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Games To Play After Dark Reader’s Guide

By Sarah Gardner Borden

Games To Play After Dark by Sarah Gardner Borden

READERS GUIDE

The questions, discussion topics, and suggested reading that follow are designed to enhance your group’s discussion of Sarah Gardner Borden’s Games to Play After Dark, an intimate portrait of a marriage.

Introduction

Kate and Colin meet at a party in New York City and quickly embark on the rituals of courtship: they recount stories about their pasts, learn to accommodate each other’s quirks, and spend days (sometimes whole weekends) in bed. In thrall to Colin’s need for her and the sexual chemistry between them, Kate giddily accepts his marriage proposal. They move to Connecticut to be close to his work and eventually start a family. Kate adapts to the roles expected of her. She’s a conscientious mother, compliant wife, and works part-time to set a good example for her daughters. Engaged in the demands of day-to-day routines, Kate and Colin seem like any suburban couple. But the games they play after dark are far from routine.
 
Interweaving disquieting vignettes of Kate’s past and a gripping narrative of a marriage haunted by hidden shames and secret desires, Games to Play After Dark is a novel of astonishing power.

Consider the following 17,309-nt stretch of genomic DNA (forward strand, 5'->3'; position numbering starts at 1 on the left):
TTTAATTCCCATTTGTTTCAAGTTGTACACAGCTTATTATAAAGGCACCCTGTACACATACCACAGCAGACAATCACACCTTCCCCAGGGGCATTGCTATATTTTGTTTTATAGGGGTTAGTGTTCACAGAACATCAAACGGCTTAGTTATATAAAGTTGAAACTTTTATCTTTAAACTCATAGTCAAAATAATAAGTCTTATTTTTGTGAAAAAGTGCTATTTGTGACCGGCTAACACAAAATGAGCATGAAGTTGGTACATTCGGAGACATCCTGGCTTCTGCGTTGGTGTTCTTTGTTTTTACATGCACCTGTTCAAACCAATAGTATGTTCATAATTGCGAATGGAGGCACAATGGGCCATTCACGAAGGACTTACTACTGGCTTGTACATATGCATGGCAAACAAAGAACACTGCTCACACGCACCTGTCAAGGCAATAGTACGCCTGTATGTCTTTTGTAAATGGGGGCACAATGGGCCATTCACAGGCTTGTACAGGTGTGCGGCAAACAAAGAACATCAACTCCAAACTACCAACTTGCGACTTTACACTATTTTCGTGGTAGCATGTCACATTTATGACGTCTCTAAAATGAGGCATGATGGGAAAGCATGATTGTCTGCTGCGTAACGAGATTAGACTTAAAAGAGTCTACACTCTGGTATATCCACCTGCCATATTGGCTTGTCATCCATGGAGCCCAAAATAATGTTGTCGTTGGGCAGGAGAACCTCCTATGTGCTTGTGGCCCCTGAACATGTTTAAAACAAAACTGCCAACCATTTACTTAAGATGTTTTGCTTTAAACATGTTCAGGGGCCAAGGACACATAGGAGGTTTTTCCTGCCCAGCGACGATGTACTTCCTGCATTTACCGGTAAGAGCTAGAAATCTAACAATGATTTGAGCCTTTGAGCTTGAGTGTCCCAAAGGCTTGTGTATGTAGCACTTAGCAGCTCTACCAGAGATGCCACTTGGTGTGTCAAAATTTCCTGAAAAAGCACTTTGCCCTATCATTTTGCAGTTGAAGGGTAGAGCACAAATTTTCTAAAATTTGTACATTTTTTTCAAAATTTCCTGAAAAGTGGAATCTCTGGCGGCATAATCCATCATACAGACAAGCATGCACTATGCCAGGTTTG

Questions and Topics for Discussion

1. Does Kate’s reaction to Colin’s proposal and the future she envisions show a lack of maturity and self-knowledge [pp. 10–11]?  Does she ignore or dismiss the flaws and inequalities in their relationship? What is the significance of the following passage:  “She could see that doing what he wanted was compelling for both of them, and that to resist would interfere with the sexual chemistry that served as foundation for their bond” [p. 15]?

2. How would Kate describe her treatment of her father and the reasons for it [pp. 17–18]?   What details illuminate the emotional undercurrents of the father-daughter relationship and set the stage for the flashback to her childhood? 

3. Why is the visit to Colin’s sister and the trip through Europe a turning point in Kate and Colin’s marriage [pp. 32-41; pp. 44–45]?  Are they equally complicit in exploiting each other’s proclivities and weaknesses?

4. After several years of marriage, “Kate and Colin wandered from room to room like bored teenagers . . . .  The sex got rougher, as if to compensate. And every once in a while they would fight, badly” [p. 62].  Is the boredom, lack of passion, and tension they experience a natural progression in marriage? What do Kate’s memories of these early years indicate about her need to see her marriage—and herself—in a certain light [pp. 66–67]?